Purpose: Chromosome 3p is deleted frequently in various types of human cancers, including lung cancer. Recently, the RASSF1A gene was isolated from the 3p21.3 region homozygously deleted in lung and breast cancer cell lines, and it was shown to be inactivated by hypermethylation of the promoter region in lung cancers. In this study, we investigated the pathogenetic and clinicopathological significances of RASSF1A methylation in the development and/or progression of lung adenocarcinoma. Experimental Design: Association of RASSF1A methylation with clinicopathological features, allelic imbalance at 3p21.3, p53 mutations, and K-ras mutations was examined in 110 stage I lung adenocarcinomas. Results: Thirty-five of 110 (32%) tumors showed RASSF1A methylation. RASSF1A methylation was dominantly detected in tumors with vascular invasion (P = 0.0242) or pleural involvement (P = 0.0305), and was observed more frequently in poorly differentiated tumors than in well (P = 0.0005) or moderately (P = 0.0835) differentiated tumors. Furthermore, RASSF1A methylation correlated with adverse survival by univariate analysis (P = 0.0368; log-rank test) as well as multivariate analysis (P = 0.032,; risk ratio 2.357; 95% confidence interval, 1.07-55.169). The correlation between RASSF1A methylation and allelic imbalance at 3p21.3 was significant (P = 0.0005), whereas the correlation between RASSF1A methylation and p53 mutation was borderline (P = 0.0842). However, there was no correlation or inverse correlation between RASSF1A methylation and K-ras mutation (P = 0.2193). Conclusions: These results indicated that epigenetic inactivation of RASSF1A plays an important role in the progression of lung adenocarcinoma, and that RASSF1A hypermethylation appears to be a useful molecular marker for the prognosis of patients with stage I lung adenocarcinoma.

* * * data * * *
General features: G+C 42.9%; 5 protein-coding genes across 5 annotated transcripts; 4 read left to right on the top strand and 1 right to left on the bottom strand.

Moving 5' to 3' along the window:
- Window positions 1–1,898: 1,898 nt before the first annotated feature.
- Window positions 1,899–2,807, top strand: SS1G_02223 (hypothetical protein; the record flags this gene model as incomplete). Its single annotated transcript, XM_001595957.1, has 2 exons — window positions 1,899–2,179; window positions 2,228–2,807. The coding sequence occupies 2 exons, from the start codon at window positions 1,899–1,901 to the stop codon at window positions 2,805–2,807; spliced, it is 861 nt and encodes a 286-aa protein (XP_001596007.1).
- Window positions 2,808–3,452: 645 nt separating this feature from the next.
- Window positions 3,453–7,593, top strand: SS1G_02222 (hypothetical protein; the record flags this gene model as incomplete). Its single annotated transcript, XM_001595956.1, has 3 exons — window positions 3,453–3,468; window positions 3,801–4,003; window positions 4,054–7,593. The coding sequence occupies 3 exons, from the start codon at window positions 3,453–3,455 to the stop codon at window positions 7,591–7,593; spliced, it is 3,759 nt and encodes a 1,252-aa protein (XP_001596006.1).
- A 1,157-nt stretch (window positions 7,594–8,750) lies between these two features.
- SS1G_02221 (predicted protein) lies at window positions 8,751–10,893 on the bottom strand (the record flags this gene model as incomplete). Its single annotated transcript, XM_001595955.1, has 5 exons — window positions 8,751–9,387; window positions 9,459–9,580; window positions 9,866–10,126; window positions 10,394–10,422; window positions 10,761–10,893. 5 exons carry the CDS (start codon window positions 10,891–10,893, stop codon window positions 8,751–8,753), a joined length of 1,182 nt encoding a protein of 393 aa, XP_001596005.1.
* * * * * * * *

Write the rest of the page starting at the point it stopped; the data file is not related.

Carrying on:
|Number of pages||7|
|Journal||Clinical Cancer Research|
|Publication status||Published - 2002 Jan 1|
ASJC Scopus subject areas
- Cancer Research